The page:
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Updated: Oct 30, 2018


As executive teamcoaches, we fly in when team crises occur. But we don't need team troubles to earn a living. No way, there are thousands of opportunities in our area of expertise. Crises will however always be part of our quest to realize high-performance teams, because teams NEED troubles to grow. Say what? Shit hitting the fan is okay?

Like our grandmothers have always told us (in Dutch, you're not drunk): "het moet eerst warren, wil het reeën". It has to be a mess, before you can clean any mess. Otherwise, there's no chance to reorganize and you'll remain on your everlasting ditto track.

Okay, going for the mess then

High-performance teams aren't made in welness centres. We need to work, fall and get our teams back together in full perseverance.

And yes, you get bruised while tripping over your feet. The most important thing is, that you allow yourself and your colleagues to wear shorts when you're bruised. These are the stories to be shared within your team. Adventures and lessons learned.

"Man, did I hit that tree this weekend in my last run!" isn't such a weird thing to share on Monday morning. Why does a business bruise feel different?

Because perfection is trending

Check out the average influencer Instagram profile, and you'll know what we're talking about. No flaws, no pain, only gains. The perfect happiness is shown.

The way to the top? You'll hear about it in interviews now and then. But that bruised human is far, far away now.

We experience teams in which one of the members is still going for the "fake-style". Being perfect, no mistakes on their side, always lobbying and blaming others.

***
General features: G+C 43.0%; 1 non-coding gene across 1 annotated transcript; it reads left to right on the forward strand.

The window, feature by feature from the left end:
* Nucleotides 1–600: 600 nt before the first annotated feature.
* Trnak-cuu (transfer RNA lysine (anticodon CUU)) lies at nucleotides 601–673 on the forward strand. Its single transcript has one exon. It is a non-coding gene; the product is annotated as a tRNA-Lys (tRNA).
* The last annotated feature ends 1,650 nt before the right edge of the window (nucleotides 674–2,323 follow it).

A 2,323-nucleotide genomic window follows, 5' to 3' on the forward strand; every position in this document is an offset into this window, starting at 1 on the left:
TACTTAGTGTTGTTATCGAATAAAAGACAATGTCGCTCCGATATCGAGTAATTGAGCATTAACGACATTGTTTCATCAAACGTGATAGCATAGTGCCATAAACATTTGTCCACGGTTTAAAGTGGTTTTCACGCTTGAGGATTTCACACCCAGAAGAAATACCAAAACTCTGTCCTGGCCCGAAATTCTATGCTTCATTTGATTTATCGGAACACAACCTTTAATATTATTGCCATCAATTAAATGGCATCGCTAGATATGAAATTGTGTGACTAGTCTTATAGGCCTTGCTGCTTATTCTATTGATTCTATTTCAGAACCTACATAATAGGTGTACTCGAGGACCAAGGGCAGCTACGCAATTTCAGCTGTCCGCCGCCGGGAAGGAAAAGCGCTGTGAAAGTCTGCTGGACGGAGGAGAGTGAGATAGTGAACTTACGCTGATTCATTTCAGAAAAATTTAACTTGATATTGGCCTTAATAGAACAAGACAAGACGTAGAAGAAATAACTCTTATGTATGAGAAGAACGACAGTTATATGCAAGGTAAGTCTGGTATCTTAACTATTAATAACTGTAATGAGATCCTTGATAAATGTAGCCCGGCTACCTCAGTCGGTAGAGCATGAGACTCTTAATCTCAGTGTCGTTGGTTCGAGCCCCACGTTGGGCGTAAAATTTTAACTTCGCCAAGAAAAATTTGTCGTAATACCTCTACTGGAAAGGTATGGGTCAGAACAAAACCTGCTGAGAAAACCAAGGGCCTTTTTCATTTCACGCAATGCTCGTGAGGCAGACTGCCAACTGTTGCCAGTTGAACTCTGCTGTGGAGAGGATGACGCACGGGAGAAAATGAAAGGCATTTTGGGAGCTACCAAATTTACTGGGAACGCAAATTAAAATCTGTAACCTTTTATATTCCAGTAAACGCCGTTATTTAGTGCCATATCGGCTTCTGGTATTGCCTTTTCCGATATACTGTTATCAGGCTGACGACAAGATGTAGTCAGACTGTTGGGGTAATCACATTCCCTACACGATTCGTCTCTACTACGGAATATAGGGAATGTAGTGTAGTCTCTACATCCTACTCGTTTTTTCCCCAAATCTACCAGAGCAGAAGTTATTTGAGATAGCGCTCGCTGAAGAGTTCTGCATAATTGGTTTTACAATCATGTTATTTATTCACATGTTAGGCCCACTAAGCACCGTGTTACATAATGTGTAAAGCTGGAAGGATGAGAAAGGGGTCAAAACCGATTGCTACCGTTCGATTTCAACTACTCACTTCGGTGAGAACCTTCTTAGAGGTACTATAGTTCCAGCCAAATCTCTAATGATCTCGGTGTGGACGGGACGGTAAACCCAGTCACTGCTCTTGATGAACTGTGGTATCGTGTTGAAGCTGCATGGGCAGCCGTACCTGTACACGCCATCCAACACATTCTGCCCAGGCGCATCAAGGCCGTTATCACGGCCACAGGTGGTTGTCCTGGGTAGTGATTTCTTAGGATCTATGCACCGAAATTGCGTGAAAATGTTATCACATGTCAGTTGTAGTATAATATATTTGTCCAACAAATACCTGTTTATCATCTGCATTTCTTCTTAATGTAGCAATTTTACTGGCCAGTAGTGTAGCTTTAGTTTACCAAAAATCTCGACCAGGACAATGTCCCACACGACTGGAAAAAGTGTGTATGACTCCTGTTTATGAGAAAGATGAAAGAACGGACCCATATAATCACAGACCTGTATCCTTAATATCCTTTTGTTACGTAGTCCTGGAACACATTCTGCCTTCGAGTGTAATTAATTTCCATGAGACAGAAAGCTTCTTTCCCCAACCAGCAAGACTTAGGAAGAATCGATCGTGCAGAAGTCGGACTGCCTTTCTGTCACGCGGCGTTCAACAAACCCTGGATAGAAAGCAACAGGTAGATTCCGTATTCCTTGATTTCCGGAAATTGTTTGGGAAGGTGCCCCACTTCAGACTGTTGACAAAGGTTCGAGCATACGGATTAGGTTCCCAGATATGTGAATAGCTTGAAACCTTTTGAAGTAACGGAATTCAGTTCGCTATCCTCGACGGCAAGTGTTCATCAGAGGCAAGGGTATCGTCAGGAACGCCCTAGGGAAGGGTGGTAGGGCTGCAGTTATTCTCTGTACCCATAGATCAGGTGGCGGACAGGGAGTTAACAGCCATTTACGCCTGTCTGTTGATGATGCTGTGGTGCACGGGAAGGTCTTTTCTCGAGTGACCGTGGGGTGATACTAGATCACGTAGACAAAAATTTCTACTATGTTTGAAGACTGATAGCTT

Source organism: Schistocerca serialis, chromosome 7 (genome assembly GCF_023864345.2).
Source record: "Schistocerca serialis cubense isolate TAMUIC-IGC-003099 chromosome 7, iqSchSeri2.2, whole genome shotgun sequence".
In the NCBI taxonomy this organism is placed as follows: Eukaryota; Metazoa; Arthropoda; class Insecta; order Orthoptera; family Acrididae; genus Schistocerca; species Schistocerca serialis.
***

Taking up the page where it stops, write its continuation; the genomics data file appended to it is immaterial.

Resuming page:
It NEVER works.

To build a true bond, you need to be true to yourself and your colleagues.

Only then, there's someone catching you when you fall. We don't catch showoffs.

Start acting as an example, a vivacious leader. Admit mistakes and the need of help when it's there. You are bound for the real peaks as soon as you and your team are up for this pure collaboration.

Now take a look at these mountains.

Follow the road lingering its way down, right in between these two peaks of nature. Now start in the valley and climb upwards. After conquering both of these mountains successively, we'll ask you this:

  1. Which of the two peaks will take longer to reach?

  2. Which peak will be harder to reach?

  3. Which victory will feel sweeter when achieved?

  4. Which mountain will lure less visitors attempting?

The bigger the peak, the bigger the troubles, the longer and more intensive the route, the smaller the beaten path, but... The sweeter the victory.

Big victories become big when they have cost us a brutal amount of blood, sweat and tears.

The greatest achievements are these in which your team was living on the verge. Having each other's back to survive, work through the nights and solving the impossible.

Teams deliberately choose trouble if they want to put their flag on the highest peaks out there.

So next time your team gets into a crises: breathe.

Take a step back and think of the highest peak you want to conquer. Make sure you solve trouble by reminding team members of your shared goal and the perseverance that's required to get there.

Show them the two mountains above and ask them the 4 questions.

You're up for this peak, Sherpa.

If you are ever in trouble with some loose rocks underneath your feet, remember the following. Long ago, people saw mountains as holy or hostile, there wasn't anything in between. The mountains were never entered, only gazed at. People moved along the flanks, not up them. It was a sacred, scary landscape for many.

Why would people eventually climb mountains? Not because they are made of rock and ice. No, people climb mountains because they are made of dreams and desires.

They are mountains of the mind.

Adventures, flanked by respect. These people replaced mystery with mastery. They even realized cable cars, to share the amazing views with the mass. That's what leaders do. Explore and share.

But there will always be peaks wild and ungovernable. They are there to challenge the real leaders, longing for the unknown. We go out there and head for the fresh peaks. Behind danger stands terrible joy and incredible strength. Risk has become its own reward for the ones going up.